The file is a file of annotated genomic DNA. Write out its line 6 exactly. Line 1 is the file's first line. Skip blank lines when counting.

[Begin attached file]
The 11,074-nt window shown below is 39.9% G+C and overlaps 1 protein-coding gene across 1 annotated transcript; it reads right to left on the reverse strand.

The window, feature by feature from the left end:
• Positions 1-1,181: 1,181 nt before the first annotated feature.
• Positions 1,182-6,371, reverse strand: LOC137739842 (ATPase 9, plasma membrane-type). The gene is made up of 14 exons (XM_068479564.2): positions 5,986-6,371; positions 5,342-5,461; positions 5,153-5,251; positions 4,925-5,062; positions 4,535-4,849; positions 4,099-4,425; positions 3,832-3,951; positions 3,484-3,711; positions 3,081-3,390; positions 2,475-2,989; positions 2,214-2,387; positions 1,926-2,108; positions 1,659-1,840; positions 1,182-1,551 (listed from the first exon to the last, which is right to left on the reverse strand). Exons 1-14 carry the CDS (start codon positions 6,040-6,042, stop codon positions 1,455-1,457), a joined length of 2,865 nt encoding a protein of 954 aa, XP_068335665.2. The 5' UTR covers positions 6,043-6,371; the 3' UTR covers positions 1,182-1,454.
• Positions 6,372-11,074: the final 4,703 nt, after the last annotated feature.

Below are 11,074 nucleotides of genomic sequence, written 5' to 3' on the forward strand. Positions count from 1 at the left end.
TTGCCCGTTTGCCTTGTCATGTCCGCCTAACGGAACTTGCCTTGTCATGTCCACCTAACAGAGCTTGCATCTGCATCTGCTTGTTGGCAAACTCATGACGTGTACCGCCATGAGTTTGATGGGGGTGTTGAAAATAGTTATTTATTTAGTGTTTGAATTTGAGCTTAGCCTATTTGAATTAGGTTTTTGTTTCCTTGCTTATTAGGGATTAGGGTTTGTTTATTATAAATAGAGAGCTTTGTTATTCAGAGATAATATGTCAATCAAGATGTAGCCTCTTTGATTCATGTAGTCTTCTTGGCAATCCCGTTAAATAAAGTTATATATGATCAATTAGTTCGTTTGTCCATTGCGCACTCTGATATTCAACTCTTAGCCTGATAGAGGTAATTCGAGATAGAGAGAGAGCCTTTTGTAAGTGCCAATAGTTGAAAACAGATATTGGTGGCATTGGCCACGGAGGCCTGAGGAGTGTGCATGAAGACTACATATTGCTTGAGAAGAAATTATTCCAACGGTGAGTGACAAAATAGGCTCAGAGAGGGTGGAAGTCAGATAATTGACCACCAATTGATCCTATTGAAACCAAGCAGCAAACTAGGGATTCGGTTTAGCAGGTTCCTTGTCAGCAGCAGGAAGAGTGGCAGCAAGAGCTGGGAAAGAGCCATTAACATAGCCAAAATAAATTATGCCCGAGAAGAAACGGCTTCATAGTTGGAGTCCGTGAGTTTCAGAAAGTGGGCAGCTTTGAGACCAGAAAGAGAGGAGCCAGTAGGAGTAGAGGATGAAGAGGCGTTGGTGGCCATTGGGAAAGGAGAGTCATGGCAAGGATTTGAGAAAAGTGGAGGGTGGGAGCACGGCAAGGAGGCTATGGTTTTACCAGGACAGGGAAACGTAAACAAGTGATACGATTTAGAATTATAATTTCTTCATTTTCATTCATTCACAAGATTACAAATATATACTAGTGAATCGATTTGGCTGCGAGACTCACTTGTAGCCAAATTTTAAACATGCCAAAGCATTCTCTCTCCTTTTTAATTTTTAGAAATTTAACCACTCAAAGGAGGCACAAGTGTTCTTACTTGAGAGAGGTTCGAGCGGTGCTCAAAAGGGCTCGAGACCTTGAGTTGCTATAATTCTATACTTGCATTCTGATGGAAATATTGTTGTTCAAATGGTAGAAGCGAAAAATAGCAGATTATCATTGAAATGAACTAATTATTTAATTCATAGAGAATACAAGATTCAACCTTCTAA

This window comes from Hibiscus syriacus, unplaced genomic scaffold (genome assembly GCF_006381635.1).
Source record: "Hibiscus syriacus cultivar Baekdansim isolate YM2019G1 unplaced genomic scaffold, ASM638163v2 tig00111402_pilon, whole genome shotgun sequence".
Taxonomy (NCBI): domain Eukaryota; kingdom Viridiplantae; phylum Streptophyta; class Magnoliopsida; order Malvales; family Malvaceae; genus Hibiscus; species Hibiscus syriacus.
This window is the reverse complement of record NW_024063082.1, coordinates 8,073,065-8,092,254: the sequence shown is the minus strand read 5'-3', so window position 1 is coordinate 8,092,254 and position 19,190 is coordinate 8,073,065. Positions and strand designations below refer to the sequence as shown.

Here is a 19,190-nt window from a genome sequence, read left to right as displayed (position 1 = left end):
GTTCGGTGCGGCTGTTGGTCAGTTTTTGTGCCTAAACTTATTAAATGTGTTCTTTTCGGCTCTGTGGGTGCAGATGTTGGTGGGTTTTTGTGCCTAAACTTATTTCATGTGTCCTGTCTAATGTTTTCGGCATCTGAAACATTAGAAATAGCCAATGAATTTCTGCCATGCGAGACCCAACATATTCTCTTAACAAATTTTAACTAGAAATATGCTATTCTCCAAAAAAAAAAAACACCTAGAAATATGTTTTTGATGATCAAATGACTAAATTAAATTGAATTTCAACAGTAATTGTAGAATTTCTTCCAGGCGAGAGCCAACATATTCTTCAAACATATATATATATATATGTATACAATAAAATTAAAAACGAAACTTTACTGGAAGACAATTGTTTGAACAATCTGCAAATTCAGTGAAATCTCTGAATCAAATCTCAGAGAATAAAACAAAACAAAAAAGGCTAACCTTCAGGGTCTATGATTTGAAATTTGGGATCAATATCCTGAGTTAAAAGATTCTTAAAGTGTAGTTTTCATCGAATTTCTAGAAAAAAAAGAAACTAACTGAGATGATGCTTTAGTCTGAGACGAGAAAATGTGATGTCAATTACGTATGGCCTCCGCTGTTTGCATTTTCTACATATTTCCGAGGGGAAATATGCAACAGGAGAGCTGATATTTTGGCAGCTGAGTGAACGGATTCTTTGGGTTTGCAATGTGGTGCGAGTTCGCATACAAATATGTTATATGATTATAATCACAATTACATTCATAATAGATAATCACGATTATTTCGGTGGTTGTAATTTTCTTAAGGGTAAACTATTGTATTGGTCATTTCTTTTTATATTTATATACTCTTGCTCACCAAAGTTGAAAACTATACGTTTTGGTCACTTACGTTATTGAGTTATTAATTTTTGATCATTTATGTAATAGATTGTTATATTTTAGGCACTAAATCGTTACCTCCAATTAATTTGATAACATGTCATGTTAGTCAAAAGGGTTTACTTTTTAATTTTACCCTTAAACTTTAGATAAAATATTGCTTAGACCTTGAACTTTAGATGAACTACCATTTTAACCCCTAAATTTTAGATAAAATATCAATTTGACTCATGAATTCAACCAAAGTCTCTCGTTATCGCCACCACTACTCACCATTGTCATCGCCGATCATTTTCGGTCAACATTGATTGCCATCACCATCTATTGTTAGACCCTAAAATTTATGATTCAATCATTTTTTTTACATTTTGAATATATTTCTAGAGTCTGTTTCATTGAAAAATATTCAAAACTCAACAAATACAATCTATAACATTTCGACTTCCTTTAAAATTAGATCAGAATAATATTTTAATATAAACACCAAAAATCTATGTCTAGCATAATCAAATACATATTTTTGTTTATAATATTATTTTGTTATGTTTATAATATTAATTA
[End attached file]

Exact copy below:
Below are 11,074 nucleotides of genomic sequence, written 5' to 3' on the forward strand. Positions count from 1 at the left end.